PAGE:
Internal respiration of Amazon tree stems greatly exceeds external CO 2 efflux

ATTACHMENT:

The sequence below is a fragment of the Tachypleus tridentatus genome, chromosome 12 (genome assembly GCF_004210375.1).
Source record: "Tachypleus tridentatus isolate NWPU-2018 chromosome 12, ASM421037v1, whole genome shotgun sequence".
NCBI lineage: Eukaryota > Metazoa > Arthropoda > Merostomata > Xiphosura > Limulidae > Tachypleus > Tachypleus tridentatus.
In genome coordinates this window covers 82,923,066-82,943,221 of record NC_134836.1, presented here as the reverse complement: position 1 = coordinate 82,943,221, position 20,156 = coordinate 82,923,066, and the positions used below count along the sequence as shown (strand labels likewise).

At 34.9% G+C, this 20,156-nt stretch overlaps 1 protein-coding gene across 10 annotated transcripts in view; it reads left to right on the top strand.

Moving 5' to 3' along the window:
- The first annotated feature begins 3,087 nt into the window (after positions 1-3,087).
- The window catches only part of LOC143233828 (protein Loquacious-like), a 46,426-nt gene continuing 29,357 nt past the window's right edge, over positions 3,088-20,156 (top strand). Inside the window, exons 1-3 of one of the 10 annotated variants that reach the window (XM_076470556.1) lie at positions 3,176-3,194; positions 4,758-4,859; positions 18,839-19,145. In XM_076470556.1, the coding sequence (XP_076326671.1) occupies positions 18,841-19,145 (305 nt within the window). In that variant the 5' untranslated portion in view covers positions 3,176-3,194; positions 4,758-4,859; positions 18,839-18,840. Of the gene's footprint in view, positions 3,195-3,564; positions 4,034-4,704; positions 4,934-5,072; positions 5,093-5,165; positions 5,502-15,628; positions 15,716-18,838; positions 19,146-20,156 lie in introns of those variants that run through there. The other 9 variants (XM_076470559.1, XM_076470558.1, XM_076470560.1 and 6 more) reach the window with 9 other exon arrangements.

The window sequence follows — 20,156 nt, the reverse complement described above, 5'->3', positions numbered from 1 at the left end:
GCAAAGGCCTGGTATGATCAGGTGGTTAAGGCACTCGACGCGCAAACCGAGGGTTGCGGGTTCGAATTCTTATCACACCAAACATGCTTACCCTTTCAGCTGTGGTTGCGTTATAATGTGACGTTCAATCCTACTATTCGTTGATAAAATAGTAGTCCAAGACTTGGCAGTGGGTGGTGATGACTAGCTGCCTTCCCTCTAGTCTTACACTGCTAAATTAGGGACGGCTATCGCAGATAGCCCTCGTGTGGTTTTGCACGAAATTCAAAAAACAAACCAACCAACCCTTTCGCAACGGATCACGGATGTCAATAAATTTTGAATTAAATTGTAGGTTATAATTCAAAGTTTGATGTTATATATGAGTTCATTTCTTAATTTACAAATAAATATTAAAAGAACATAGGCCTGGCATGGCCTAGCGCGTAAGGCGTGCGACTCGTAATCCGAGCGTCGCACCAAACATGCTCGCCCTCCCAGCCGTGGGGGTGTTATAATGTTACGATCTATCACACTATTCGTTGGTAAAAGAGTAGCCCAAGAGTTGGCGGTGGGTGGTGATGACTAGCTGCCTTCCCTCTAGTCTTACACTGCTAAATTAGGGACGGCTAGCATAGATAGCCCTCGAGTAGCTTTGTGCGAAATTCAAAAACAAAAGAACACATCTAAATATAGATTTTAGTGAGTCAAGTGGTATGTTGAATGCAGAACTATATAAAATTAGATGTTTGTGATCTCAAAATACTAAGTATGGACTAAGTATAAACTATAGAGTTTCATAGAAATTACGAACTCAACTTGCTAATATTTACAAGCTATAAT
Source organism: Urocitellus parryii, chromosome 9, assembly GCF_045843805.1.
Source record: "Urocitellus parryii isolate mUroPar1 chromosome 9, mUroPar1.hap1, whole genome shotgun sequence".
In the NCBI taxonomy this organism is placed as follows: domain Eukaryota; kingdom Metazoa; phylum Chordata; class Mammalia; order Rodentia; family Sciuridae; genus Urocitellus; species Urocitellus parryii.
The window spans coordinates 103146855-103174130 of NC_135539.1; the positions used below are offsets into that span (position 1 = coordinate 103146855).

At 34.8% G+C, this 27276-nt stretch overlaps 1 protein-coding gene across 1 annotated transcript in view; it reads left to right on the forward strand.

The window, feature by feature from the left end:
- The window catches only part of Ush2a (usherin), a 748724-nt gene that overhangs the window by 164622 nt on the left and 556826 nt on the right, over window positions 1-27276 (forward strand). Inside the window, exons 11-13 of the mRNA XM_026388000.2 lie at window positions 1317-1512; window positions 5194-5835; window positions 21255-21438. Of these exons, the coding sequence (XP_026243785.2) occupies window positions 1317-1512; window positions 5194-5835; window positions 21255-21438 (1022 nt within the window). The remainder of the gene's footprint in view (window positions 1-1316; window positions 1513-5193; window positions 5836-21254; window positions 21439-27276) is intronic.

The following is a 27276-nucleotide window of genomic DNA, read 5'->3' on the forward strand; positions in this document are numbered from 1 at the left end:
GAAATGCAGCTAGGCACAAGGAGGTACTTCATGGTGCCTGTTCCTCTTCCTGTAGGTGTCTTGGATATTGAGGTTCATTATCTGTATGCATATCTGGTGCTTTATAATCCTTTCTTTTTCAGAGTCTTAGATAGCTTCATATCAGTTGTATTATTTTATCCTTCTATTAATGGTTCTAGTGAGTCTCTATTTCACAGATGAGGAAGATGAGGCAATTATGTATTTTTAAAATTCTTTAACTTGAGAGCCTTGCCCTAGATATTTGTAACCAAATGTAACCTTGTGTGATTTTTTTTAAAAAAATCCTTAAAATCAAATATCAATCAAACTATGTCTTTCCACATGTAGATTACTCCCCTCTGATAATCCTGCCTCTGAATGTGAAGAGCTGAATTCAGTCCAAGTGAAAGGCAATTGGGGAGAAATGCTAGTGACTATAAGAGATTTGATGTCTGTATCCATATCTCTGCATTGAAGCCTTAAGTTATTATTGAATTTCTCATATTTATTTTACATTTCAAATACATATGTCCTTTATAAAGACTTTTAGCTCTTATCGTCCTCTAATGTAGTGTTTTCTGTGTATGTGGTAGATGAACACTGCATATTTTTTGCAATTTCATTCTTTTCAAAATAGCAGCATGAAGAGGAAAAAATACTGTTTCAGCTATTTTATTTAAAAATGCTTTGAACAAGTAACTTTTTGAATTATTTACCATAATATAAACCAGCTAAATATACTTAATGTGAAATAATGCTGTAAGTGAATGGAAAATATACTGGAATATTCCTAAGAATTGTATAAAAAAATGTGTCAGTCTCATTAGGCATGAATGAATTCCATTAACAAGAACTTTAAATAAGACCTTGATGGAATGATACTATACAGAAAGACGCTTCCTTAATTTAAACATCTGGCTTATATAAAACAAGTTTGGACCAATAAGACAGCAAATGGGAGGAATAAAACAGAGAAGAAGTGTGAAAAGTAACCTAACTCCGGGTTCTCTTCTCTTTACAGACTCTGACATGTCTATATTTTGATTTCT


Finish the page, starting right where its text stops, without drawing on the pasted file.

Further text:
Respiration in tree stems is an important component of forest carbon balance. The rate of CO 2 efflux from the stem has often been assumed to be a measure of stem respiration. However, recent work in temperate forests has demonstrated that stem CO 2 efflux can either overestimate or underestimate respiration rate because of emission or removal of CO 2 by transport in xylem water. Here, we studied gas exchange from stems of tropical forest trees using a new approach to better understand respiration in an ecosystem that plays a key role in the global carbon cycle. Our main questions were (1) is internal CO 2 transport important in tropical trees, and, if so, (2) does this transport result in net release of CO 2 respired in the roots at the stem, or does it cause the opposite effect of net removal of stem-respired CO 2? To answer these questions, we measured the ratio of stem CO 2 efflux to O 2 influx. This ratio, defined here as apparent respiratory quotient (ARQ), is expected to equal 1.0 if carbohydrates are the substrate for respiration, and the net transport of CO 2 in the xylem water is negligible. Using a stem chamber approach to quantifying ARQ, we found values of 0.66 ± 0.18. These low ARQ values indicate that a large portion of respired CO 2 (~ 35%) is not emitted locally, and is probably transported upward in the stem. ARQ values of 0.21 ± 0.10 were found for the steady-state gas concentration within the stem, sampled by in-stem equilibration probes. These lower values may result from the proximity to the xylem water stream. In contrast, we found ARQ values of 1.00 ± 0.13 for soil respiration. Our results indicate the existence of a considerable internal flux of CO 2 in the stems of tropical trees. If the transported CO 2 is used in the canopy as a substrate for photosynthesis, it could account for up to 10% of the C fixed by the tree, and perhaps serve as a mechanism that buffers the response of the tree to changing CO 2 levels. Our results also indicate, in agreement with previous work, that the widely used CO 2 efflux approach for determining stem respiration is unreliable. We demonstrate here a field applicable approach for measuring the O 2 uptake rate, which we suggest to be a more appropriate method to estimate stem respiration rates.